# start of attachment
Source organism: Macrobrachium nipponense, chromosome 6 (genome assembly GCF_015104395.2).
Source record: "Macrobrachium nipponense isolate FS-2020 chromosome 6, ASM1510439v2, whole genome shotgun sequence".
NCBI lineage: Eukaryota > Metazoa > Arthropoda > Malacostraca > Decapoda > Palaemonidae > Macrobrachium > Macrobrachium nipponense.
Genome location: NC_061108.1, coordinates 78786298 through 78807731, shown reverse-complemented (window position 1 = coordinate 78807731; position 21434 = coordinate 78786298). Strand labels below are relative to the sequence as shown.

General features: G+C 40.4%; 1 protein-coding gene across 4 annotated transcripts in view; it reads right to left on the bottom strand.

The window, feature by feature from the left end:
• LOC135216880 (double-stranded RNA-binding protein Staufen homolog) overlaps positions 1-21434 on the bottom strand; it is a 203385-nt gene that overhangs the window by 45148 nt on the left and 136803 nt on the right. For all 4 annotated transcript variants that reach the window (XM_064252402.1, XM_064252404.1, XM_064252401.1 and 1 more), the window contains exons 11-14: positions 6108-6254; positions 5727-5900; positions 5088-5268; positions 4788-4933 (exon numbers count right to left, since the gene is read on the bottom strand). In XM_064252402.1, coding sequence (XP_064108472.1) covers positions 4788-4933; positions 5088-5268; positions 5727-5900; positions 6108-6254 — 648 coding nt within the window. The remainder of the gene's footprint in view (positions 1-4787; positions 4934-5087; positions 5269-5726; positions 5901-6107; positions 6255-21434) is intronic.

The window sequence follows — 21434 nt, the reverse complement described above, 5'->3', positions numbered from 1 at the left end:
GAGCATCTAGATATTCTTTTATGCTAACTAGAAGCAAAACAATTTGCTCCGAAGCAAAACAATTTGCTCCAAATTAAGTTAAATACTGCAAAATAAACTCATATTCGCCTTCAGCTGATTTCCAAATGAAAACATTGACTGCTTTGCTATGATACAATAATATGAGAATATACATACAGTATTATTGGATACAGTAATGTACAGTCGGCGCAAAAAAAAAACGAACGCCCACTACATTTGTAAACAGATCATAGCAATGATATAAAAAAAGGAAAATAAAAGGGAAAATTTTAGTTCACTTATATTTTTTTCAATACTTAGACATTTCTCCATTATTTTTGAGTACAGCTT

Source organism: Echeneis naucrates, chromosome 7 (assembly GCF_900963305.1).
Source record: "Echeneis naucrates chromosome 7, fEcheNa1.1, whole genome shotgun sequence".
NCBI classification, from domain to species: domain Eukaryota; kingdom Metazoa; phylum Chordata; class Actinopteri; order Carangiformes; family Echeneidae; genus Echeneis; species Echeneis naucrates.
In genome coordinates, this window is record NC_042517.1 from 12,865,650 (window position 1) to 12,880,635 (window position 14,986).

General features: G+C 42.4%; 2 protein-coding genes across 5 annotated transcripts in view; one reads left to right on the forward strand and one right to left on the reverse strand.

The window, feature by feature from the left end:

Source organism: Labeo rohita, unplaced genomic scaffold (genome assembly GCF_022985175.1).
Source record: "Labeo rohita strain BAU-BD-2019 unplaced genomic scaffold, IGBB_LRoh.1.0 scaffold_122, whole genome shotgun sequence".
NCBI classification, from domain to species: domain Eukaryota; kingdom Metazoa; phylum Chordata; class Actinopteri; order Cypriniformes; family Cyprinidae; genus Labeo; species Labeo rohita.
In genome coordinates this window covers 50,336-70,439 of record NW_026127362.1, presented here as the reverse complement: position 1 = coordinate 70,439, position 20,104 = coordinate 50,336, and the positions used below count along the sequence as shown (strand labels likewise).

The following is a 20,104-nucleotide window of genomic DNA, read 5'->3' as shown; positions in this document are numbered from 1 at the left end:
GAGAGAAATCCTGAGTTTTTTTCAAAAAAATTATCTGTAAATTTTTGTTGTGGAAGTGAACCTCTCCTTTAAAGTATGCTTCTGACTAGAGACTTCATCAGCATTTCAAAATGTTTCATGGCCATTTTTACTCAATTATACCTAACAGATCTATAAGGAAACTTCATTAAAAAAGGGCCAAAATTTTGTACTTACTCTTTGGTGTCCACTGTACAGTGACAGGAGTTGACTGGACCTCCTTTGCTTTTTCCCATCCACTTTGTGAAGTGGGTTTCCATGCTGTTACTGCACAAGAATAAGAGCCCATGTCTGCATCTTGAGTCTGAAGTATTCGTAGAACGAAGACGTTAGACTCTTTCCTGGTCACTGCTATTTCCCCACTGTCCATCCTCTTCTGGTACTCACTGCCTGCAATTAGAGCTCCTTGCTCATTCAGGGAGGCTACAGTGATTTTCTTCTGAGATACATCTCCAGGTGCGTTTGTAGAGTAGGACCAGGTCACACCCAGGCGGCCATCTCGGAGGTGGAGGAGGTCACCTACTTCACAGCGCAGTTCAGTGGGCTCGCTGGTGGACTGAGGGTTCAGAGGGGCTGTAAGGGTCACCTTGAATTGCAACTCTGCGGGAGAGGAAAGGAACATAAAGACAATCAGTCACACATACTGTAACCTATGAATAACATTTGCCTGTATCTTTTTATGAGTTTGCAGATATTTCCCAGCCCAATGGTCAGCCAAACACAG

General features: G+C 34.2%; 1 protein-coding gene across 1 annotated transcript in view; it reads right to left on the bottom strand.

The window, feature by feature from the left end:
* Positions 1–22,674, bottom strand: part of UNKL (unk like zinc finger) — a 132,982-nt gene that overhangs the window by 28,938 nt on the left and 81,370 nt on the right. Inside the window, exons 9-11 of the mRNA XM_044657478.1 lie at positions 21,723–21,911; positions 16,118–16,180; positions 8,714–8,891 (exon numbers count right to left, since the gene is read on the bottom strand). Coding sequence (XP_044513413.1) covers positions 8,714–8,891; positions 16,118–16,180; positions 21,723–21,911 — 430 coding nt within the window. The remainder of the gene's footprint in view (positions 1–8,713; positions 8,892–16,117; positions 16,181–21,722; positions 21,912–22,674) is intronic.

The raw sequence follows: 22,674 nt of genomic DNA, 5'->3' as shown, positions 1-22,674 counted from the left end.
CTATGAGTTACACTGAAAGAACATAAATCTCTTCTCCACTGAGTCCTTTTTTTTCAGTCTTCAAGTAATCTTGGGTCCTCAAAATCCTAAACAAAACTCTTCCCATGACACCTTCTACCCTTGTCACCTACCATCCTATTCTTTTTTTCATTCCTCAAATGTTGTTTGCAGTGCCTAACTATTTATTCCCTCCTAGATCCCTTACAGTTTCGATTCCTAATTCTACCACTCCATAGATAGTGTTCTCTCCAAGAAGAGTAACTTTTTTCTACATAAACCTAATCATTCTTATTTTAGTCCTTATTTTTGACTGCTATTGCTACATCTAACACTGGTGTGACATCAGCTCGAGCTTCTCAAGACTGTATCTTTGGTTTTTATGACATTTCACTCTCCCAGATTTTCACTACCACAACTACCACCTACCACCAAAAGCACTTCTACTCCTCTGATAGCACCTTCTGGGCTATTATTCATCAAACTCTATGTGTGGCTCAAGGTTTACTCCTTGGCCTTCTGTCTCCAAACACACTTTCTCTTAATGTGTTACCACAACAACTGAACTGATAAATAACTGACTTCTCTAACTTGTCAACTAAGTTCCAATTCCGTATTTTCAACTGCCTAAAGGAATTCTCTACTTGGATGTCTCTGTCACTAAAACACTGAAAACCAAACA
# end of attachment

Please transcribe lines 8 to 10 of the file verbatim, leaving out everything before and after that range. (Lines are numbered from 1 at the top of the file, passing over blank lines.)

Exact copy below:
The window sequence follows — 21434 nt, the reverse complement described above, 5'->3', positions numbered from 1 at the left end:
GAGCATCTAGATATTCTTTTATGCTAACTAGAAGCAAAACAATTTGCTCCGAAGCAAAACAATTTGCTCCAAATTAAGTTAAATACTGCAAAATAAACTCATATTCGCCTTCAGCTGATTTCCAAATGAAAACATTGACTGCTTTGCTATGATACAATAATATGAGAATATACATACAGTATTATTGGATACAGTAATGTACAGTCGGCGCAAAAAAAAAACGAACGCCCACTACATTTGTAAACAGATCATAGCAATGATATAAAAAAAGGAAAATAAAAGGGAAAATTTTAGTTCACTTATATTTTTTTCAATACTTAGACATTTCTCCATTATTTTTGAGTACAGCTT

Source organism: Echeneis naucrates, chromosome 7 (assembly GCF_900963305.1).